I’ve never started a book review by quoting the acknowledgments, which are typically laundry lists of people who assisted the author in some way or another. But Jared A. Levy has written something totally different, which I think bears sharing: “Nothing truly meaningful in life is created or even possible if not for the trials and tribulations that shape us as humans. I’m most gracious to life’s mountains that have stood before me, challenged me, and ultimately given me a chance to get a better view of the beautiful existence I have been fortunate enough to live. Thank you.”
And now to the book proper. Retail investors and traders are flocking to options and, according to a recent article in The New York Times, not exactly producing bonanza results. SigFig, a company that tracks 200,000 retail investors, reported that “people who traded options last year received only about one-fifth the returns of people who did not trade options: 1.1 percent compared to 5.1 percent.” That pathetic figure would indicate that most option traders have very little idea what they are doing. They are gambling instead of speculating.
Visual Guide to Options (Bloomberg/Wiley, 2013) joins a host of books on option trading that, I suspect, few people who are willing—nay, eager—to throw money to the wind on poorly conceived option trades and probably nonexistent trade management strategies have ever bothered to read. Admittedly, reading an overview of option trading does not guarantee that future trades will be well constructed and intelligently managed, but it should at least provide a glimpse of the mountains that challenge the serious option trader.
Levy’s book touches on all the points that a novice option trader should know and some, such as volatility skew, that are a bit more advanced. Unlike many books on options that tend to be purely descriptive, it emphasizes the kind of strategic thinking and hypothesis testing that are essential for successful option trading.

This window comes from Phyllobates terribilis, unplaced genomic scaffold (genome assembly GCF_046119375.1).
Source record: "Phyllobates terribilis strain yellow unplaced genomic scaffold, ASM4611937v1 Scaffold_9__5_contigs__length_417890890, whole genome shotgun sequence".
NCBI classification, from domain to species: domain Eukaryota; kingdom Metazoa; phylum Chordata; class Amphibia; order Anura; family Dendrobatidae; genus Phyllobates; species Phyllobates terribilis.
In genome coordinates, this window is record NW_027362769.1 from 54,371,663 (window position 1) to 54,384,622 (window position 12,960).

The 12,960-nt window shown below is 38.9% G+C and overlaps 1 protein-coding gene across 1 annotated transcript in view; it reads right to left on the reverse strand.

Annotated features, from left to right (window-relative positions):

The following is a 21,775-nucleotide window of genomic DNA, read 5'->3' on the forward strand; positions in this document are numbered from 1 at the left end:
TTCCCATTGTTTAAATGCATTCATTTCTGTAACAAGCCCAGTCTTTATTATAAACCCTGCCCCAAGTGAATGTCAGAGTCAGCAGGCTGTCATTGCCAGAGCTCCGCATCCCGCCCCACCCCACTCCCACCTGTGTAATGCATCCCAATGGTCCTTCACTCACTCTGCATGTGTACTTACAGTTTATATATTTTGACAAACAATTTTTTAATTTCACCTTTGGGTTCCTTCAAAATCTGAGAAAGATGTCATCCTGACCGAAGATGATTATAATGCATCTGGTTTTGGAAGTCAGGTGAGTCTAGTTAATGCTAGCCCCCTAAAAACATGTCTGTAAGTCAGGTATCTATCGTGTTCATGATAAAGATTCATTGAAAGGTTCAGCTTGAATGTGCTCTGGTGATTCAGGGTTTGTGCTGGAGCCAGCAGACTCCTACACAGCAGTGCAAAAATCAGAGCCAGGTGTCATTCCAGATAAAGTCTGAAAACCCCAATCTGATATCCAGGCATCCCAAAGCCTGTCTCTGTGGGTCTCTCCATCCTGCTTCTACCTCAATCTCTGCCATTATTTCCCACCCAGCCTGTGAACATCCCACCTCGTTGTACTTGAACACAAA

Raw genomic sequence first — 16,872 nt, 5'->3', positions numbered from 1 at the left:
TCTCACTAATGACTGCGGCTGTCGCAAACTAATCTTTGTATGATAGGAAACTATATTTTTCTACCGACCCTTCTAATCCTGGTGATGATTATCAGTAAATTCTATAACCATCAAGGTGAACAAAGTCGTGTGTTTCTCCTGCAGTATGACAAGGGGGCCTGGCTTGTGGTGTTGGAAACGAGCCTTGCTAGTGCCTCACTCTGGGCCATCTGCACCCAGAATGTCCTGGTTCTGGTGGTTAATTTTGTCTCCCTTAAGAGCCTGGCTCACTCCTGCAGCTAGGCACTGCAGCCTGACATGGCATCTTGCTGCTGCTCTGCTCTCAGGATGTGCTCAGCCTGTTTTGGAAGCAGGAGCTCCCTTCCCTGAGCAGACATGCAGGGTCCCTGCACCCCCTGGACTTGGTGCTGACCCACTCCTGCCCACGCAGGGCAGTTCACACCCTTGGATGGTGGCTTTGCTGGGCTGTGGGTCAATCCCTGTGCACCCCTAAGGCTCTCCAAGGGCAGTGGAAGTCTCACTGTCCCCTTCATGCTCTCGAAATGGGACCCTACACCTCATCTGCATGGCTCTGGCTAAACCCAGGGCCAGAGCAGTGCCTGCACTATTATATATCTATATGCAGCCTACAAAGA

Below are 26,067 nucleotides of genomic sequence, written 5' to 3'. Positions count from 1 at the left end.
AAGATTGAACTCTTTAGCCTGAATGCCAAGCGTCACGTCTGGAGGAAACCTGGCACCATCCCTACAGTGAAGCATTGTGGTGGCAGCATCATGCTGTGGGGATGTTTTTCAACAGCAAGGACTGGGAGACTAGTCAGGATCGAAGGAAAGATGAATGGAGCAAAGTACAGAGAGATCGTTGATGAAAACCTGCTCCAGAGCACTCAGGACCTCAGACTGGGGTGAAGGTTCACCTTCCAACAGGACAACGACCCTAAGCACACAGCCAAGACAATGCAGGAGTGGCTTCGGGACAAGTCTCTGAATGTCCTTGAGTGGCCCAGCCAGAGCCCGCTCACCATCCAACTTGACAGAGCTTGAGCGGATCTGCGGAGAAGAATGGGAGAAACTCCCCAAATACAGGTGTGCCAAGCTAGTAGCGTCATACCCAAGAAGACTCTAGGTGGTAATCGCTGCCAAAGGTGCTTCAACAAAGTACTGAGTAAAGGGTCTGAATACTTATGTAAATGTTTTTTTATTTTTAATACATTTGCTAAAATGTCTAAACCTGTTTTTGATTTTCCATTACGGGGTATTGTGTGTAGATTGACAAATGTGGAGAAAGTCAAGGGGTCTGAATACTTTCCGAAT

But what really differentiates it from its many competitors in the field is its visual component. In the past I have criticized the Bloomberg “visual” series for its gratuitous use of colored boxes that did little to complement the text. But here the color overload actually works.
First of all, there is the Bloomberg screen eye candy. Using a Bloomberg terminal may compromise your privacy and blow out your checking account, but the available data—both raw and statistically analyzed—and graphics are mind-numbing. The TOS platform, although impressive, doesn’t quite measure up. Even though the retail trader is unlikely to have access to a Bloomberg terminal, I still think it’s important for him to understand what the big boys look at. They are, after all, the competition. Levy’s many screen shots offer the reader a tantalizing entry to this world.
Second, even the more seasoned trader can occasionally profit from reading some of the colored boxes. I would especially call attention to those labeled “Smart Investor Tip!” and “Step by Step.”
Levy’s book might be a bit of a stretch (albeit a doable stretch) for the rank novice, but it should be a useful read for anybody with modest options experience and/or meager trading profitability.